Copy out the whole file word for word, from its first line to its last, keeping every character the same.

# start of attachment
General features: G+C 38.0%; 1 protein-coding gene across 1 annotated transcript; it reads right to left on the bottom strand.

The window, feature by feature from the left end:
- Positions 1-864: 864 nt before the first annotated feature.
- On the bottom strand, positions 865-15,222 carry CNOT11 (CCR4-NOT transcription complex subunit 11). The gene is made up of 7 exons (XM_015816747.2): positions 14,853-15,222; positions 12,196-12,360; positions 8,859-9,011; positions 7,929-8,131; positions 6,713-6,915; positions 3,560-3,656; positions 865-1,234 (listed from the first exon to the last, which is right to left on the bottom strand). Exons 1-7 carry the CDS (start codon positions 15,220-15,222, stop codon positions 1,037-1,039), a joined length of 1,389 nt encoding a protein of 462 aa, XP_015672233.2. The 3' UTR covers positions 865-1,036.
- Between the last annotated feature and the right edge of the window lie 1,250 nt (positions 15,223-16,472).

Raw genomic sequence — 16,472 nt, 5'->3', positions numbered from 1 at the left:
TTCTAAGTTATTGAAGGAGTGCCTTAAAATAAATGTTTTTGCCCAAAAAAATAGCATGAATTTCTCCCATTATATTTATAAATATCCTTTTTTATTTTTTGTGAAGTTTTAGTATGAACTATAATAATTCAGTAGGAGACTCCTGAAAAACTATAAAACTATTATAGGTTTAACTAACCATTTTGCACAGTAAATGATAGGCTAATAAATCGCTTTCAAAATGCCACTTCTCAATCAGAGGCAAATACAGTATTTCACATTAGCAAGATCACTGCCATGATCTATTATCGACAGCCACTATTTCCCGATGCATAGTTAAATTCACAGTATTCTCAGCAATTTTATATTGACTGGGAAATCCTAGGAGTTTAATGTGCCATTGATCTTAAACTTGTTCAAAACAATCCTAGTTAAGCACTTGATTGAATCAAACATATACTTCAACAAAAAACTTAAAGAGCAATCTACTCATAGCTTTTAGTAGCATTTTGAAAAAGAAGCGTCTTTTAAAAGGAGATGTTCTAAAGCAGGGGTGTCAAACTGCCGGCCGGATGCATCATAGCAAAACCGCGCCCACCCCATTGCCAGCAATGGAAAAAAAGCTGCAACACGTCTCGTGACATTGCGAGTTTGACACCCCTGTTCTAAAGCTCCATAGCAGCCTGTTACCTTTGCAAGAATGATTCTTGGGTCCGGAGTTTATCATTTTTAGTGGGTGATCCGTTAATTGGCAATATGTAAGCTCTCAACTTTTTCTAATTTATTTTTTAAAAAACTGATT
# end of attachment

General features: G+C 38.0%; 1 protein-coding gene across 1 annotated transcript; it reads right to left on the bottom strand.

The window, feature by feature from the left end:
- Positions 1-864: 864 nt before the first annotated feature.
- On the bottom strand, positions 865-15,222 carry CNOT11 (CCR4-NOT transcription complex subunit 11). The gene is made up of 7 exons (XM_015816747.2): positions 14,853-15,222; positions 12,196-12,360; positions 8,859-9,011; positions 7,929-8,131; positions 6,713-6,915; positions 3,560-3,656; positions 865-1,234 (listed from the first exon to the last, which is right to left on the bottom strand). Exons 1-7 carry the CDS (start codon positions 15,220-15,222, stop codon positions 1,037-1,039), a joined length of 1,389 nt encoding a protein of 462 aa, XP_015672233.2. The 3' UTR covers positions 865-1,036.
- Between the last annotated feature and the right edge of the window lie 1,250 nt (positions 15,223-16,472).

Raw genomic sequence — 16,472 nt, 5'->3', positions numbered from 1 at the left:
TTCTAAGTTATTGAAGGAGTGCCTTAAAATAAATGTTTTTGCCCAAAAAAATAGCATGAATTTCTCCCATTATATTTATAAATATCCTTTTTTATTTTTTGTGAAGTTTTAGTATGAACTATAATAATTCAGTAGGAGACTCCTGAAAAACTATAAAACTATTATAGGTTTAACTAACCATTTTGCACAGTAAATGATAGGCTAATAAATCGCTTTCAAAATGCCACTTCTCAATCAGAGGCAAATACAGTATTTCACATTAGCAAGATCACTGCCATGATCTATTATCGACAGCCACTATTTCCCGATGCATAGTTAAATTCACAGTATTCTCAGCAATTTTATATTGACTGGGAAATCCTAGGAGTTTAATGTGCCATTGATCTTAAACTTGTTCAAAACAATCCTAGTTAAGCACTTGATTGAATCAAACATATACTTCAACAAAAAACTTAAAGAGCAATCTACTCATAGCTTTTAGTAGCATTTTGAAAAAGAAGCGTCTTTTAAAAGGAGATGTTCTAAAGCAGGGGTGTCAAACTGCCGGCCGGATGCATCATAGCAAAACCGCGCCCACCCCATTGCCAGCAATGGAAAAAAAGCTGCAACACGTCTCGTGACATTGCGAGTTTGACACCCCTGTTCTAAAGCTCCATAGCAGCCTGTTACCTTTGCAAGAATGATTCTTGGGTCCGGAGTTTATCATTTTTAGTGGGTGATCCGTTAATTGGCAATATGTAAGCTCTCAACTTTTTCTAATTTATTTTTTAAAAAACTGATT